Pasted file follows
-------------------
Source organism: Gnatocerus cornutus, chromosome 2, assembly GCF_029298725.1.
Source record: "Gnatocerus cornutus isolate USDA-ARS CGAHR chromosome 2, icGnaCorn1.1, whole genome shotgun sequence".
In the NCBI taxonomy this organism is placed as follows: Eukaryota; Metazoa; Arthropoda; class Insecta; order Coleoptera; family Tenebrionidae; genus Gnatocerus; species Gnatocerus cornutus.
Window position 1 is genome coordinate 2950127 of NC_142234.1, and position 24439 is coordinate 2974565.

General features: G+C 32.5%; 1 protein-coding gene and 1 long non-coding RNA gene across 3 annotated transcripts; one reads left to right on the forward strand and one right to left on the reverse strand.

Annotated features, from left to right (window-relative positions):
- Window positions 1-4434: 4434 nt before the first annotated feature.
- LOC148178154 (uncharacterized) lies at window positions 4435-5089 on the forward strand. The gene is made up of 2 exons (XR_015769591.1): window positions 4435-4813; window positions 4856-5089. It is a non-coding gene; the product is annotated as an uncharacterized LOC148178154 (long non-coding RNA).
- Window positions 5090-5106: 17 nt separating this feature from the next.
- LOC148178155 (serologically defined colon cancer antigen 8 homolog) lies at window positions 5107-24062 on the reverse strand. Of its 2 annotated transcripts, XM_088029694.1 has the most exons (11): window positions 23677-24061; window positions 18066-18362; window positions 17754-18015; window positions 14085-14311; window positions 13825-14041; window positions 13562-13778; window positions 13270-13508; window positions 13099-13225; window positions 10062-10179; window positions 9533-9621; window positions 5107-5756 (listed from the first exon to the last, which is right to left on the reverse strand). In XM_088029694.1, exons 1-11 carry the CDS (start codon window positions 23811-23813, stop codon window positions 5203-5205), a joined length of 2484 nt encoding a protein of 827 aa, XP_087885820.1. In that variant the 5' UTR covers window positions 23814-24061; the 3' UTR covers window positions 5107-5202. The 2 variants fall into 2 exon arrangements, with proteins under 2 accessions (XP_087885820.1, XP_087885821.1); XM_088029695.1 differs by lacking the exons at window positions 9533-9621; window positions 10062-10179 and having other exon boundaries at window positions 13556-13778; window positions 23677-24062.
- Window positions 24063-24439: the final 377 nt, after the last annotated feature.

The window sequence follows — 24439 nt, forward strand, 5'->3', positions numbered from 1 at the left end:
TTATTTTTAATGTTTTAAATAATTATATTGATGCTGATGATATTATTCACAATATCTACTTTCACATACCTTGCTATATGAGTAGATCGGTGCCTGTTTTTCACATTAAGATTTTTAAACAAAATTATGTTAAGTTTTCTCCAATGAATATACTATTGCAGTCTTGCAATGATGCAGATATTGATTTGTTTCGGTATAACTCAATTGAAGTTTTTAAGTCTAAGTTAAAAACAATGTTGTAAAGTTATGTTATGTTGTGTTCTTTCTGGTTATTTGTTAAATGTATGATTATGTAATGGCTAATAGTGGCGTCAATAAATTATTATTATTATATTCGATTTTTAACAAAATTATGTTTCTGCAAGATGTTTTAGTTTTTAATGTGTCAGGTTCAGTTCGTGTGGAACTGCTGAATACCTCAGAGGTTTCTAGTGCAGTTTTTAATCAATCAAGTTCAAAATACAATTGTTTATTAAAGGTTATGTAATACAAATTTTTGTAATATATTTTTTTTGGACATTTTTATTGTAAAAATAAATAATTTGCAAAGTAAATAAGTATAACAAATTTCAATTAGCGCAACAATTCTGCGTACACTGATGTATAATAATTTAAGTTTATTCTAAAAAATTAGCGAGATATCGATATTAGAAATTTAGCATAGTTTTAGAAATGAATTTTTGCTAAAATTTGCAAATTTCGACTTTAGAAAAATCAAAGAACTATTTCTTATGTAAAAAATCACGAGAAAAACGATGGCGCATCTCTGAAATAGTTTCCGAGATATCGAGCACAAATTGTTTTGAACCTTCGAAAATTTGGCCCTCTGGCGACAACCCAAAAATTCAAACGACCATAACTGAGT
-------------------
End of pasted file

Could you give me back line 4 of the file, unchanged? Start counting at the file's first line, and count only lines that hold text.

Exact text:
Window position 1 is genome coordinate 2950127 of NC_142234.1, and position 24439 is coordinate 2974565.